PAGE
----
Not Just Cloning Around

Not Just Cloning Around

Not Just Cloning Around

A summary of what's in the major U.S. newspapers.
Aug. 8 2001 7:39 AM

Not Just Cloning Around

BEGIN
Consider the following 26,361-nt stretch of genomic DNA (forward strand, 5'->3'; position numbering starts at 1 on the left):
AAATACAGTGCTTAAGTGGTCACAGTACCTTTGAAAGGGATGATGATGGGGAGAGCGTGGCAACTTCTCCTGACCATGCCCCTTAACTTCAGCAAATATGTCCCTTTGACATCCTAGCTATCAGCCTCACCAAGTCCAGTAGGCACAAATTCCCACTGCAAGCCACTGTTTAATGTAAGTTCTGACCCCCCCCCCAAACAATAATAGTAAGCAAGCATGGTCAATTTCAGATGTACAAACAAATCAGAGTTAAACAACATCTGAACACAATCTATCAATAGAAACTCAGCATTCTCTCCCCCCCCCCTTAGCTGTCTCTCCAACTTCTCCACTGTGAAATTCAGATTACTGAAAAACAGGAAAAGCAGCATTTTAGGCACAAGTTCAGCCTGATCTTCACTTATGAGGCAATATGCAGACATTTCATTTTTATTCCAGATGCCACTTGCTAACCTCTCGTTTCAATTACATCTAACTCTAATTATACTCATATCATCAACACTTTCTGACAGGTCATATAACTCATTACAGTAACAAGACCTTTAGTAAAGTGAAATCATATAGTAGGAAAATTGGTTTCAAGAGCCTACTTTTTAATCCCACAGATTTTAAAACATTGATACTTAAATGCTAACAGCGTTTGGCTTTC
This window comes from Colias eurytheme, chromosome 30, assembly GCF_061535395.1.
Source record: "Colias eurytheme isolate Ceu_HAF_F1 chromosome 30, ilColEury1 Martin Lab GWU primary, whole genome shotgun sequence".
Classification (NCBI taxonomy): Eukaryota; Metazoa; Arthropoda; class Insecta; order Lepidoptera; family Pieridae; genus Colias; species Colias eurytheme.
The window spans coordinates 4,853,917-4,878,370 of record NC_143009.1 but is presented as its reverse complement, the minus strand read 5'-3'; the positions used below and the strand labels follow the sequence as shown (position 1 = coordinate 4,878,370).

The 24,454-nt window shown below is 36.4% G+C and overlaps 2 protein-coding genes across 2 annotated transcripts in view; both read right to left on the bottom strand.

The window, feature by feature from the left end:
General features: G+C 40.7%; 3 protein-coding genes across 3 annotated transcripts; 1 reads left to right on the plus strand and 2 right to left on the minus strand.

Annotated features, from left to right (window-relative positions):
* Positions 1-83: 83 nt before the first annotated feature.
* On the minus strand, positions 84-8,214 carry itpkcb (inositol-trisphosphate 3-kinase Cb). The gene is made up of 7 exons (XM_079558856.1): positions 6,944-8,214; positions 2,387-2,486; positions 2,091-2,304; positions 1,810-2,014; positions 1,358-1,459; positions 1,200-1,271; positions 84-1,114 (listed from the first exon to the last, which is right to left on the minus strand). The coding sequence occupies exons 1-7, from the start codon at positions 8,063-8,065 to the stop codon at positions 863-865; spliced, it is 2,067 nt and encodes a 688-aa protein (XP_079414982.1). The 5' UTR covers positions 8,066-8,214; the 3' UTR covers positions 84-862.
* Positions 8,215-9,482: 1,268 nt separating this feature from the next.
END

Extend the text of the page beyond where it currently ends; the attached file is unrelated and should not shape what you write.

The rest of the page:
The New York Times' top nonlocal story is three researchers' insistence, at a major meeting of (mostly disapproving) scientists in Washington, D.C., that they will each independently try to produce human clones. The Washington Post, the only major not to front the would-be cloners, leads with the EPA's confirmation that it has decided to scale back an aggressive Clinton administration initiative designed to force aging coal-fired power plants to add modern anti-pollution controls. The paper observes that the decision comes "after intense lobbying by the utility and refinery industries." USA Today leads with its poll showing that no Democrat is viewed as the leader of the party. Fifty-one percent of those polled didn't have an opinion, the next highest finisher, at 10 percent, was "no one." Al Gore was picked by just 6 percent, Bill Clinton got 5 percent, Hillary Clinton 3 percent and Joe Lieberman 1 percent. The poll also asked "If the election were today between President Bush and Gore, how would you vote?" The result: A 48 percent to 48 percent tie. The Los Angeles Times leads with the government's finding that during the second quarter U.S. productivity increased 2.5 percent. The paper attributes the increase, not to the use of high technology, but rather to cuts in workers and hours worked. The NYT, in its insider on the numbers, disagrees, stating at the outset, "Even in a sharp economic slowdown, the new economy seems to be surviving," and noting below that many economists saw "investment in equipment and software as the force behind" the gain. The WP, in its productivity fronter, also disagrees, with its subheadline stating, "Report Bolsters View That New Economic Era Has Begun."